– 2% target for biofuels in transport fuels by 2005 (1% achieved); 5.75% by 2010 – Not mandatory, but annual reports required

• 2003 Energy taxation directive
– Allowed MS to grant tax reductions and exemptions on biofuels

• 2007 “Energy Policy for Europe” package
– Mandatory target of 10% of biofuels in transport fuels by 2020

EU supports for biofuels
• EU has authorised MS to grant tax relief on biofuels • Energy crop payment of €45/ha introduced in 2003, but limited to 2 million hectares on non setaside land • Energy crops can also be grown on setaside land • High tariffs on ethanol (up to 63% AVE) but with preferential access for many developing countries • Tariffs on biodiesel are low (6.5%) and even lower (0-5%) on oilseeds and vegetable oils for industrial uses • Relatively limited EU interventions has encouraged MS to implement their own action plans and instruments

Drivers of US demand for bioethanol
• Oil price increases • Fuel tax incentive for ethanol blends • Sudden replacement of MTBE with ethanol in 2006 because of pollution worries • Renewable Fuels Standard – mandated use of 7.5 billion gallons ethanol • 2007 increase in RFS to 22 billion gallons by 2022, of which 15 billion to come from corn by 2012 • Tariff protection against cheaper imports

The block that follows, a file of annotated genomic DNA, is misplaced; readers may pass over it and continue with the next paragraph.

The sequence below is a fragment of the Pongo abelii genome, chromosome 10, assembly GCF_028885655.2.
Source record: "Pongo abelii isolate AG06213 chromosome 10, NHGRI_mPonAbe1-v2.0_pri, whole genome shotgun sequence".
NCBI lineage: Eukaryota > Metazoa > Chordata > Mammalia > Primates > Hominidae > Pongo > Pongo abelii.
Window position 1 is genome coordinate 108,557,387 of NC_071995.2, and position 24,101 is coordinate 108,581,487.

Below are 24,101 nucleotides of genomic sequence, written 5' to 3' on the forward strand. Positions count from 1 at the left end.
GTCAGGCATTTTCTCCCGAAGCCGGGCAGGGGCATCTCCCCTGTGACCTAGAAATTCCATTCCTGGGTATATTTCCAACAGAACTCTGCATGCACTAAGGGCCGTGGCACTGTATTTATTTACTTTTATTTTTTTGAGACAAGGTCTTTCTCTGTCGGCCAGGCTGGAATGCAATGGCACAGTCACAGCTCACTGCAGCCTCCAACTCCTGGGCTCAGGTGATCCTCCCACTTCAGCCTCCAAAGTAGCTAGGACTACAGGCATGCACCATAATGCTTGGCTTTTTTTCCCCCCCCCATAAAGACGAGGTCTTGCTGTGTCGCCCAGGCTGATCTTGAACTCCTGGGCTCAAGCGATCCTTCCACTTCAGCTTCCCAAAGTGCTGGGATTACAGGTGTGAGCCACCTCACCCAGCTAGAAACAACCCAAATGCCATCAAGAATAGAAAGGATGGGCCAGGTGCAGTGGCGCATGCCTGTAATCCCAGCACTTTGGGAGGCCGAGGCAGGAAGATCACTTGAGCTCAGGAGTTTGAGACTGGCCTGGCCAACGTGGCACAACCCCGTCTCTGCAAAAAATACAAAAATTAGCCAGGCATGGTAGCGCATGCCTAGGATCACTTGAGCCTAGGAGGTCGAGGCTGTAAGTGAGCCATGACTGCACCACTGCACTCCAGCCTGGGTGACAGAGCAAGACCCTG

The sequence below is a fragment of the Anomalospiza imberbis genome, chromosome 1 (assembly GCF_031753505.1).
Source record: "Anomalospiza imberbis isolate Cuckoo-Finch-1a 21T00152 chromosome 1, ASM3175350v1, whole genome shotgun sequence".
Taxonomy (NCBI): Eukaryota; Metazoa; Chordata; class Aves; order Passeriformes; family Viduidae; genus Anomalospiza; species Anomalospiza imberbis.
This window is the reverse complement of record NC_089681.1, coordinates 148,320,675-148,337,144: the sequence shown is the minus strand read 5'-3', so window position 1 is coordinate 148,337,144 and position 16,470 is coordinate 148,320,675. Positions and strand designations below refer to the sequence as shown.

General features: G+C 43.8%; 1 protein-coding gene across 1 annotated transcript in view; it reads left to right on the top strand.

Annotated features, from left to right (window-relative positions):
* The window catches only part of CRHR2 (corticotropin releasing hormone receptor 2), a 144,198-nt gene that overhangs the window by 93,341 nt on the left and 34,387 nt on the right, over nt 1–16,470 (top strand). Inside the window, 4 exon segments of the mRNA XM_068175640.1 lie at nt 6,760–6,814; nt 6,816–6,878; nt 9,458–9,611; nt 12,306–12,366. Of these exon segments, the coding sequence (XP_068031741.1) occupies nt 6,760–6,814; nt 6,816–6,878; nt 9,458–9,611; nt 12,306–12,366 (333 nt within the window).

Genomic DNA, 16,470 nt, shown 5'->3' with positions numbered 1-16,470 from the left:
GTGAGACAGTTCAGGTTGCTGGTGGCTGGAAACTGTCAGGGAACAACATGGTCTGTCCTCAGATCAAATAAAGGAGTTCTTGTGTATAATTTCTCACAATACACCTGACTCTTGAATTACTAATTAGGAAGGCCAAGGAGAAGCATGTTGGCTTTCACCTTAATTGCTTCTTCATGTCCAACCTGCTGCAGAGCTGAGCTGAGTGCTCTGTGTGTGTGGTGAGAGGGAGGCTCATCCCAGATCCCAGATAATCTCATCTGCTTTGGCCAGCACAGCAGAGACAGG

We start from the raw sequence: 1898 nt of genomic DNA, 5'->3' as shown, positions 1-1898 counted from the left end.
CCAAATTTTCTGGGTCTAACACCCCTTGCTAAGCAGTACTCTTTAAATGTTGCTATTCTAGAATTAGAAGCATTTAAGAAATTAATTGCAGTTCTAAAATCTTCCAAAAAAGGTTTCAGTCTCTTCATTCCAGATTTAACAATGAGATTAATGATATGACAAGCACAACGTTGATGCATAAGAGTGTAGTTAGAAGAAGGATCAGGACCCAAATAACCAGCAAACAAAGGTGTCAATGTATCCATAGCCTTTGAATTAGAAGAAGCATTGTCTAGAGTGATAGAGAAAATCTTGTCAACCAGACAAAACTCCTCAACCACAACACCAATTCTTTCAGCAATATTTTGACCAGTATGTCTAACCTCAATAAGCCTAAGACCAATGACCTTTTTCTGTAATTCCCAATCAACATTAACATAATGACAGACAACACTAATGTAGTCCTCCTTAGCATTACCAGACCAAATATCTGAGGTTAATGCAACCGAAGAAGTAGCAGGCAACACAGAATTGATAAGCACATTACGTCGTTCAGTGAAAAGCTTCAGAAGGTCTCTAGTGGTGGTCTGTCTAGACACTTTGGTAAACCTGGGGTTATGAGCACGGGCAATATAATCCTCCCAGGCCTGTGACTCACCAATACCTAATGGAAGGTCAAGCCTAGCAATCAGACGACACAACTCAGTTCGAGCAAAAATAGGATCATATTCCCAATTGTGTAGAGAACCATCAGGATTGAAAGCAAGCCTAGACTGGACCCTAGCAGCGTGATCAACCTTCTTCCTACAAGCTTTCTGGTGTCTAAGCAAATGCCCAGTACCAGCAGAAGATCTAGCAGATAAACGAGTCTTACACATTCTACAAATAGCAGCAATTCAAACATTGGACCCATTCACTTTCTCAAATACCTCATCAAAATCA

Current Irish policy
• Excise tax relief on selected biofuel projects (cost €200m over 2006-2010 period) • VRT relief for flexible fuel vehicles • Announced move towards biofuels obligation from 2009, with targets of 5.75% for 2010 and 10% by 2010 – public consultation underway. • Energy crop premium of €80/ha (on top of EU premium of €45/ha) to incentivise supply of raw materials – cost €6 million 2007-09 period • Bioenergy Action Plan published March 2007 commits public bus companies to move to 5% diesel blends and new vehicle purchases must be capable of using higher blends • Other measures target biomass use for energy and heat
Source: DCENR, National progress report on biofuels use, 2007